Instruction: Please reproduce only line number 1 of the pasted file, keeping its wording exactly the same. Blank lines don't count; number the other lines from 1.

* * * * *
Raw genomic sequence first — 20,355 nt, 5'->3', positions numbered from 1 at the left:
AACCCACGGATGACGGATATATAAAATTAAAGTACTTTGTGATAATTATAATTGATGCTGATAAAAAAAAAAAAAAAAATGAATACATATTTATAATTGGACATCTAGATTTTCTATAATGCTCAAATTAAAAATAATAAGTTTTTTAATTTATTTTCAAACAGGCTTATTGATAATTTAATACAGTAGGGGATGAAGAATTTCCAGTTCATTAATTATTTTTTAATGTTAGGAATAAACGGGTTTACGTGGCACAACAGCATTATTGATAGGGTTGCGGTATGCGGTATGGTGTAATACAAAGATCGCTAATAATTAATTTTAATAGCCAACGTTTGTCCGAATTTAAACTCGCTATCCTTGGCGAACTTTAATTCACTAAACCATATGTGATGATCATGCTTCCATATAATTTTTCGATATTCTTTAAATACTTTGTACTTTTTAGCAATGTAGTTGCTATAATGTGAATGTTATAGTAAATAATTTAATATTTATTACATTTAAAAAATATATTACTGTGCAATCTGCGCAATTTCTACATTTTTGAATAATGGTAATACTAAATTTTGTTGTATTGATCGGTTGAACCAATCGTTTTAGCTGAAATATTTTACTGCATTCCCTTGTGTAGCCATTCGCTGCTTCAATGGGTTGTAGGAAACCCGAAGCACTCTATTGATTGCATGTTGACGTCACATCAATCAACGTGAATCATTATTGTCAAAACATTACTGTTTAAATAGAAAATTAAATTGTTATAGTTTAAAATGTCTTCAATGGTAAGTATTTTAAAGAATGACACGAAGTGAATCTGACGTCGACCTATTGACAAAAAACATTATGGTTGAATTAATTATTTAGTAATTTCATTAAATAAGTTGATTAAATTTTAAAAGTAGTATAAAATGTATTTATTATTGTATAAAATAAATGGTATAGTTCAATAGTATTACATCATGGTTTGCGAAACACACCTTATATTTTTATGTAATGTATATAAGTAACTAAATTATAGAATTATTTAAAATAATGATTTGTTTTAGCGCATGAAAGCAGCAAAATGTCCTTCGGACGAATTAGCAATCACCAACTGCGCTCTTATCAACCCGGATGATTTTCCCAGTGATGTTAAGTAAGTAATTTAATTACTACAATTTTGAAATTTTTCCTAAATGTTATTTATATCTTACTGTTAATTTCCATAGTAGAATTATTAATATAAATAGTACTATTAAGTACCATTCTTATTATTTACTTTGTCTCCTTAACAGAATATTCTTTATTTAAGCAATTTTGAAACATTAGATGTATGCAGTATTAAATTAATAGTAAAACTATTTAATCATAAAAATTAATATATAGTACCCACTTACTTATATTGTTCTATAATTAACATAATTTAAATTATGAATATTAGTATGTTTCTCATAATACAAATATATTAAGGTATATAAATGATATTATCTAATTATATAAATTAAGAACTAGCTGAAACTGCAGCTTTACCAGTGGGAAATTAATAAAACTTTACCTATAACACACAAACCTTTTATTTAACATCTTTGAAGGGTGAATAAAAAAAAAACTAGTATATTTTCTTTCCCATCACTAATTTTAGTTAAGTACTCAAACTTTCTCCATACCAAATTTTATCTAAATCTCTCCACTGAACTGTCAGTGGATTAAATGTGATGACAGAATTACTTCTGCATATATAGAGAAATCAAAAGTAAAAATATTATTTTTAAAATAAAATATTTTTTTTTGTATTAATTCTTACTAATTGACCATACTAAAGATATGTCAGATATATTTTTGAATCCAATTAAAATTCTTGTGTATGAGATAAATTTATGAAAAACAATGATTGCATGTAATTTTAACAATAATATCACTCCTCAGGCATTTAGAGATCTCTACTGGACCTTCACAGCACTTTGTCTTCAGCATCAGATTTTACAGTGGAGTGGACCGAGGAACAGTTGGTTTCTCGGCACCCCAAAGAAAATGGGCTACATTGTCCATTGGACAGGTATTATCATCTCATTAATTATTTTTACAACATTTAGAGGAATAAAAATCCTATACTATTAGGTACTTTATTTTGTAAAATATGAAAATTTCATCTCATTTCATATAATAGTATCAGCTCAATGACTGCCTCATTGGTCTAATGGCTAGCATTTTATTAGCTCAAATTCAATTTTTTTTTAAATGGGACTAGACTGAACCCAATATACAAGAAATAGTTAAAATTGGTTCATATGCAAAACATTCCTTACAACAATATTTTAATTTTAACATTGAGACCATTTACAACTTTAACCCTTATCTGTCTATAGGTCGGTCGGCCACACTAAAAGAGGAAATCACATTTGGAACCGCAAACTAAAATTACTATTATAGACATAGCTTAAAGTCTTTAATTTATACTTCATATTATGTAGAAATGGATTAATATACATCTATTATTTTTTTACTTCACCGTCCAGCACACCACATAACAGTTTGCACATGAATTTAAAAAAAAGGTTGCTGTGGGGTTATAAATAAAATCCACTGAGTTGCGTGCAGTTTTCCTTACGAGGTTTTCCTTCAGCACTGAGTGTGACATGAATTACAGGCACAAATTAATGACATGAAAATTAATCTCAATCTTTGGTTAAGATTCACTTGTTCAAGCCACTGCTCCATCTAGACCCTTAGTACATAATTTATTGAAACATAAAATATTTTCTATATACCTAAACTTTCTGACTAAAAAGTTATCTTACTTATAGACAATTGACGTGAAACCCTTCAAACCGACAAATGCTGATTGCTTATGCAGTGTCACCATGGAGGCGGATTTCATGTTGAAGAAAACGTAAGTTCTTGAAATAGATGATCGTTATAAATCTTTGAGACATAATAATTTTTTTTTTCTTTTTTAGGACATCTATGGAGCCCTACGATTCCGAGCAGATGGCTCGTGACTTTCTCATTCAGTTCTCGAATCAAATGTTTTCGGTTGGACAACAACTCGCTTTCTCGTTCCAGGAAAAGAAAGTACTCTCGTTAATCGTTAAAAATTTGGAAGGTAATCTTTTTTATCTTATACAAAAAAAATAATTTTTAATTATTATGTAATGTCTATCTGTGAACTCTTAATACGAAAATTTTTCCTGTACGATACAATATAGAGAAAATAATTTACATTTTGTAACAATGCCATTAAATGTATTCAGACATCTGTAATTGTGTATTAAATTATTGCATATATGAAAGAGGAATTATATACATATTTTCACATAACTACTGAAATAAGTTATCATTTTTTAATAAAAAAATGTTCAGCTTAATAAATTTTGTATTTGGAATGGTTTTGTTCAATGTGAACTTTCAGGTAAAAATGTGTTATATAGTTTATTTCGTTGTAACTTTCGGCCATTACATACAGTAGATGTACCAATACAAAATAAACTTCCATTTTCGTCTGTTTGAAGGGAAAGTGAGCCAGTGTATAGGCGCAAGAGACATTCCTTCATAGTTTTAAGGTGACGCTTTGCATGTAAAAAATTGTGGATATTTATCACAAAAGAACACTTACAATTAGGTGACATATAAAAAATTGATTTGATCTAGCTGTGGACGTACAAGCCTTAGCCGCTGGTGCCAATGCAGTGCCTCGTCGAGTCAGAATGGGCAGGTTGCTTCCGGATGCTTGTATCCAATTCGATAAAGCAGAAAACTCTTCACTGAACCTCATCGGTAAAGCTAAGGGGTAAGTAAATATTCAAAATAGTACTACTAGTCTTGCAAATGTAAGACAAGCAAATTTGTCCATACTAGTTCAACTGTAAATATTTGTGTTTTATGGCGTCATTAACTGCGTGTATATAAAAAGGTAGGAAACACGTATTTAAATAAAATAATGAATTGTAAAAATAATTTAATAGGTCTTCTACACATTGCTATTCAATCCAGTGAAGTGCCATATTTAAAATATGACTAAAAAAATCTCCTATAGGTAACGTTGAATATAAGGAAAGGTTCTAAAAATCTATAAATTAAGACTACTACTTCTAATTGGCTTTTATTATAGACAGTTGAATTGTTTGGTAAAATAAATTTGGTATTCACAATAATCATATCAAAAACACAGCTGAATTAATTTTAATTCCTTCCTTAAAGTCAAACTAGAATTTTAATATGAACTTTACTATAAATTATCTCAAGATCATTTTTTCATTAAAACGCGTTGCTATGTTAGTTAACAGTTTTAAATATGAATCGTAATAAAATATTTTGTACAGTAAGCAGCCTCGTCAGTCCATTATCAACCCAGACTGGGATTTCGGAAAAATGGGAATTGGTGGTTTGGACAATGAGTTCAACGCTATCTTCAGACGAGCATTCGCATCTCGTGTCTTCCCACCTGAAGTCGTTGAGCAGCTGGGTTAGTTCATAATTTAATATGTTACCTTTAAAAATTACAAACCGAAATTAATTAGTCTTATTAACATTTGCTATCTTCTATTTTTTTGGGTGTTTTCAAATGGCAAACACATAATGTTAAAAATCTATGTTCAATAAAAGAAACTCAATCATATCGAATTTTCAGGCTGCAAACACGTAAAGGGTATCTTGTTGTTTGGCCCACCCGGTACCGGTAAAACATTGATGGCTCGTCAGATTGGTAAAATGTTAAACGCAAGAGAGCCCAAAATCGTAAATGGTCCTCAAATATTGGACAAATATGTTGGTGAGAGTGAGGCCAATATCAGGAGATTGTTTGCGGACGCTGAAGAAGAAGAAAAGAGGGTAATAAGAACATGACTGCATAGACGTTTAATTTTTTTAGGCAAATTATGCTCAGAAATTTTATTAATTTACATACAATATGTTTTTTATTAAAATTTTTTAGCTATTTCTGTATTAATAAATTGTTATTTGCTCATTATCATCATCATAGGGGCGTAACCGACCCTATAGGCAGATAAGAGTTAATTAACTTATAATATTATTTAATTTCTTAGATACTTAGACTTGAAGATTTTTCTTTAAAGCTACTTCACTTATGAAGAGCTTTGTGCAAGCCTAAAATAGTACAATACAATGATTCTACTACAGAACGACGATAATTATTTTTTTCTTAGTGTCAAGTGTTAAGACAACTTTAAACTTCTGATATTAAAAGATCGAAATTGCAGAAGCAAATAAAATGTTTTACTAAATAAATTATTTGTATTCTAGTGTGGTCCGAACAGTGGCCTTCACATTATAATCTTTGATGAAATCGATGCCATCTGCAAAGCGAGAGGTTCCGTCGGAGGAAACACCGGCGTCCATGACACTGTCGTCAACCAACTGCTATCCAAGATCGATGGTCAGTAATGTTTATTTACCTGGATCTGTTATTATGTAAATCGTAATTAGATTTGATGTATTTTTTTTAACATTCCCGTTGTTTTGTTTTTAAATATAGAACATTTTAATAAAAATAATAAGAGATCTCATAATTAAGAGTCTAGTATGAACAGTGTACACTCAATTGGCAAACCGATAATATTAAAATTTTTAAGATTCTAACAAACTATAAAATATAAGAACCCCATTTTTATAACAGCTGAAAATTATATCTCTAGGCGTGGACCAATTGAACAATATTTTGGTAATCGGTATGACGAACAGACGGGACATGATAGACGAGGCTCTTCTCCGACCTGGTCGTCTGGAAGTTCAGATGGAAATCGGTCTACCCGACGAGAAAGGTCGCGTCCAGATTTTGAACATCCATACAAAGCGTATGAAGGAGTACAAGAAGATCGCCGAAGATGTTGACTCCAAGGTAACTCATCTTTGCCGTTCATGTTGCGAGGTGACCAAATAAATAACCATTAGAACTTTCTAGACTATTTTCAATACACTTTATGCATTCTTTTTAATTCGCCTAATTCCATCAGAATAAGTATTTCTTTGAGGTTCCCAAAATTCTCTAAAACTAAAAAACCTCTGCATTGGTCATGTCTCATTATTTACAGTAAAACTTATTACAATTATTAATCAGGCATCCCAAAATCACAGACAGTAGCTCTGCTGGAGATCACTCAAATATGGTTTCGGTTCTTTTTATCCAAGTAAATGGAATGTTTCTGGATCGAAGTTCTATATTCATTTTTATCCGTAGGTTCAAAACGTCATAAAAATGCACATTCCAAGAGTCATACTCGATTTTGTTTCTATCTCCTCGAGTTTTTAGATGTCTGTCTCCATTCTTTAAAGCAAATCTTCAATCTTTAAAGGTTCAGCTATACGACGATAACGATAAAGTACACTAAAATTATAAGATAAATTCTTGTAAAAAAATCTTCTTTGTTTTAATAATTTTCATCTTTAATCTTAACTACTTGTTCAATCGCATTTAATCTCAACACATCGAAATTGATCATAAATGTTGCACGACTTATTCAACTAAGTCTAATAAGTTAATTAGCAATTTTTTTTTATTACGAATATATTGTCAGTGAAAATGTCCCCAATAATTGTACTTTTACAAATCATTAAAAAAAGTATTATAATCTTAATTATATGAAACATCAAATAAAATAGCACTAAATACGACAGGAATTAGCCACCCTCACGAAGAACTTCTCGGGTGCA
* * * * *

Raw genomic sequence first — 20,355 nt, 5'->3', positions numbered from 1 at the left: